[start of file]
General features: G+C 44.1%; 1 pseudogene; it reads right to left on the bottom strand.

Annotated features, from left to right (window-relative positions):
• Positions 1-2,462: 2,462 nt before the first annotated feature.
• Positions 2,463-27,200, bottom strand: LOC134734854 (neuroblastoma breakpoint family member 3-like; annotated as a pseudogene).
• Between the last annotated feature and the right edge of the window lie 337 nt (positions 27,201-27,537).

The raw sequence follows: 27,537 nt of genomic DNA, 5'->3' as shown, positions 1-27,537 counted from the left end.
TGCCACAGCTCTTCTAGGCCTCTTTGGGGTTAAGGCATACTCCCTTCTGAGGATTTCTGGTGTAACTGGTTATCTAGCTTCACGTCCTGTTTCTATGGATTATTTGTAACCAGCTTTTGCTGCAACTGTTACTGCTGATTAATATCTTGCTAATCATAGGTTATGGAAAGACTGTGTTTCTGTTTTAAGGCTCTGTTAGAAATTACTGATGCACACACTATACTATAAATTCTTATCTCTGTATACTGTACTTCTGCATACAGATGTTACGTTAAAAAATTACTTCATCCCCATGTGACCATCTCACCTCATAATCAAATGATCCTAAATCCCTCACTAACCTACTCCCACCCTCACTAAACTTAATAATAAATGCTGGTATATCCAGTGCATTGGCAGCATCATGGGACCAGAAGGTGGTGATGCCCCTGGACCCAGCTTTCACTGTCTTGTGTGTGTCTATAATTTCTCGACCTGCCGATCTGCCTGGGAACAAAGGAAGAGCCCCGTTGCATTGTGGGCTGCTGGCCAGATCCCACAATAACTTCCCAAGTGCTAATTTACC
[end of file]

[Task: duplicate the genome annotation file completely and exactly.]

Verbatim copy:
General features: G+C 44.1%; 1 pseudogene; it reads right to left on the bottom strand.

Annotated features, from left to right (window-relative positions):
• Positions 1-2,462: 2,462 nt before the first annotated feature.
• Positions 2,463-27,200, bottom strand: LOC134734854 (neuroblastoma breakpoint family member 3-like; annotated as a pseudogene).
• Between the last annotated feature and the right edge of the window lie 337 nt (positions 27,201-27,537).

The raw sequence follows: 27,537 nt of genomic DNA, 5'->3' as shown, positions 1-27,537 counted from the left end.
TGCCACAGCTCTTCTAGGCCTCTTTGGGGTTAAGGCATACTCCCTTCTGAGGATTTCTGGTGTAACTGGTTATCTAGCTTCACGTCCTGTTTCTATGGATTATTTGTAACCAGCTTTTGCTGCAACTGTTACTGCTGATTAATATCTTGCTAATCATAGGTTATGGAAAGACTGTGTTTCTGTTTTAAGGCTCTGTTAGAAATTACTGATGCACACACTATACTATAAATTCTTATCTCTGTATACTGTACTTCTGCATACAGATGTTACGTTAAAAAATTACTTCATCCCCATGTGACCATCTCACCTCATAATCAAATGATCCTAAATCCCTCACTAACCTACTCCCACCCTCACTAAACTTAATAATAAATGCTGGTATATCCAGTGCATTGGCAGCATCATGGGACCAGAAGGTGGTGATGCCCCTGGACCCAGCTTTCACTGTCTTGTGTGTGTCTATAATTTCTCGACCTGCCGATCTGCCTGGGAACAAAGGAAGAGCCCCGTTGCATTGTGGGCTGCTGGCCAGATCCCACAATAACTTCCCAAGTGCTAATTTACC